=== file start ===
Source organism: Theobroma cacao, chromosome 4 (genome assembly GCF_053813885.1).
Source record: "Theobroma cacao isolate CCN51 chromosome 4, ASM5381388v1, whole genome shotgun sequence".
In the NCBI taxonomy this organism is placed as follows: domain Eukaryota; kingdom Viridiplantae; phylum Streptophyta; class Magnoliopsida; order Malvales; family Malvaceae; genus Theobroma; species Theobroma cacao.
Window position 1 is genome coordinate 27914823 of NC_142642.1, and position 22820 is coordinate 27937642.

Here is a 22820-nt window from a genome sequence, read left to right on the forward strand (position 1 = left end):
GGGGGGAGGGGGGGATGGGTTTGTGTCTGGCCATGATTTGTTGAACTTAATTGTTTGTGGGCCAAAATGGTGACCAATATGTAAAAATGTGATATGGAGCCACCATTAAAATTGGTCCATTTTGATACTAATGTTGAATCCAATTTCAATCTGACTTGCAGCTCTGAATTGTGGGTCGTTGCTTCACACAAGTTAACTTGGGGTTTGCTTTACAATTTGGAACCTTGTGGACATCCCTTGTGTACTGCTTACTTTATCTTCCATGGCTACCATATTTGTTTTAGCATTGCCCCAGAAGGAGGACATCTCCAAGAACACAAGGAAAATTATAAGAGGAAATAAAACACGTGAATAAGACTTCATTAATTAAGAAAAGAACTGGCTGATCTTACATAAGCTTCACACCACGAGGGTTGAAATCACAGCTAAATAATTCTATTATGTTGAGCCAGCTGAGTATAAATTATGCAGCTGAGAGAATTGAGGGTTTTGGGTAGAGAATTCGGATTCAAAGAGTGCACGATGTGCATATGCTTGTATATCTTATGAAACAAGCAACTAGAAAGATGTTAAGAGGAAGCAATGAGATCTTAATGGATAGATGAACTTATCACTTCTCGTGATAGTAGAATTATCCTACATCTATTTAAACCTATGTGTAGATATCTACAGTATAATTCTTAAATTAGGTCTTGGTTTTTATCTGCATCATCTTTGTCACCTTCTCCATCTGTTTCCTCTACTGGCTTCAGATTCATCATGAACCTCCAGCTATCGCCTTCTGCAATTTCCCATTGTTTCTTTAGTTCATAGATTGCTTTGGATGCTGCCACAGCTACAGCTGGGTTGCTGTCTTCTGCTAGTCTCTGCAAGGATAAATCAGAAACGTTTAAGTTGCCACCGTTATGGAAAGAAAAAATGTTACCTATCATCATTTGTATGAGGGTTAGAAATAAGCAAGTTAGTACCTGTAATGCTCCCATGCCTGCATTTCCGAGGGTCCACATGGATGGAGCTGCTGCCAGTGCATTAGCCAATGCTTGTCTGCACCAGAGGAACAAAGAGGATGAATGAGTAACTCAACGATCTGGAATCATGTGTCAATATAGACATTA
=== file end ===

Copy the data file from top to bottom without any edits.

Source organism: Theobroma cacao, chromosome 4 (genome assembly GCF_053813885.1).
Source record: "Theobroma cacao isolate CCN51 chromosome 4, ASM5381388v1, whole genome shotgun sequence".
In the NCBI taxonomy this organism is placed as follows: domain Eukaryota; kingdom Viridiplantae; phylum Streptophyta; class Magnoliopsida; order Malvales; family Malvaceae; genus Theobroma; species Theobroma cacao.
Window position 1 is genome coordinate 27914823 of NC_142642.1, and position 22820 is coordinate 27937642.

Here is a 22820-nt window from a genome sequence, read left to right on the forward strand (position 1 = left end):
GGGGGGAGGGGGGGATGGGTTTGTGTCTGGCCATGATTTGTTGAACTTAATTGTTTGTGGGCCAAAATGGTGACCAATATGTAAAAATGTGATATGGAGCCACCATTAAAATTGGTCCATTTTGATACTAATGTTGAATCCAATTTCAATCTGACTTGCAGCTCTGAATTGTGGGTCGTTGCTTCACACAAGTTAACTTGGGGTTTGCTTTACAATTTGGAACCTTGTGGACATCCCTTGTGTACTGCTTACTTTATCTTCCATGGCTACCATATTTGTTTTAGCATTGCCCCAGAAGGAGGACATCTCCAAGAACACAAGGAAAATTATAAGAGGAAATAAAACACGTGAATAAGACTTCATTAATTAAGAAAAGAACTGGCTGATCTTACATAAGCTTCACACCACGAGGGTTGAAATCACAGCTAAATAATTCTATTATGTTGAGCCAGCTGAGTATAAATTATGCAGCTGAGAGAATTGAGGGTTTTGGGTAGAGAATTCGGATTCAAAGAGTGCACGATGTGCATATGCTTGTATATCTTATGAAACAAGCAACTAGAAAGATGTTAAGAGGAAGCAATGAGATCTTAATGGATAGATGAACTTATCACTTCTCGTGATAGTAGAATTATCCTACATCTATTTAAACCTATGTGTAGATATCTACAGTATAATTCTTAAATTAGGTCTTGGTTTTTATCTGCATCATCTTTGTCACCTTCTCCATCTGTTTCCTCTACTGGCTTCAGATTCATCATGAACCTCCAGCTATCGCCTTCTGCAATTTCCCATTGTTTCTTTAGTTCATAGATTGCTTTGGATGCTGCCACAGCTACAGCTGGGTTGCTGTCTTCTGCTAGTCTCTGCAAGGATAAATCAGAAACGTTTAAGTTGCCACCGTTATGGAAAGAAAAAATGTTACCTATCATCATTTGTATGAGGGTTAGAAATAAGCAAGTTAGTACCTGTAATGCTCCCATGCCTGCATTTCCGAGGGTCCACATGGATGGAGCTGCTGCCAGTGCATTAGCCAATGCTTGTCTGCACCAGAGGAACAAAGAGGATGAATGAGTAACTCAACGATCTGGAATCATGTGTCAATATAGACATTA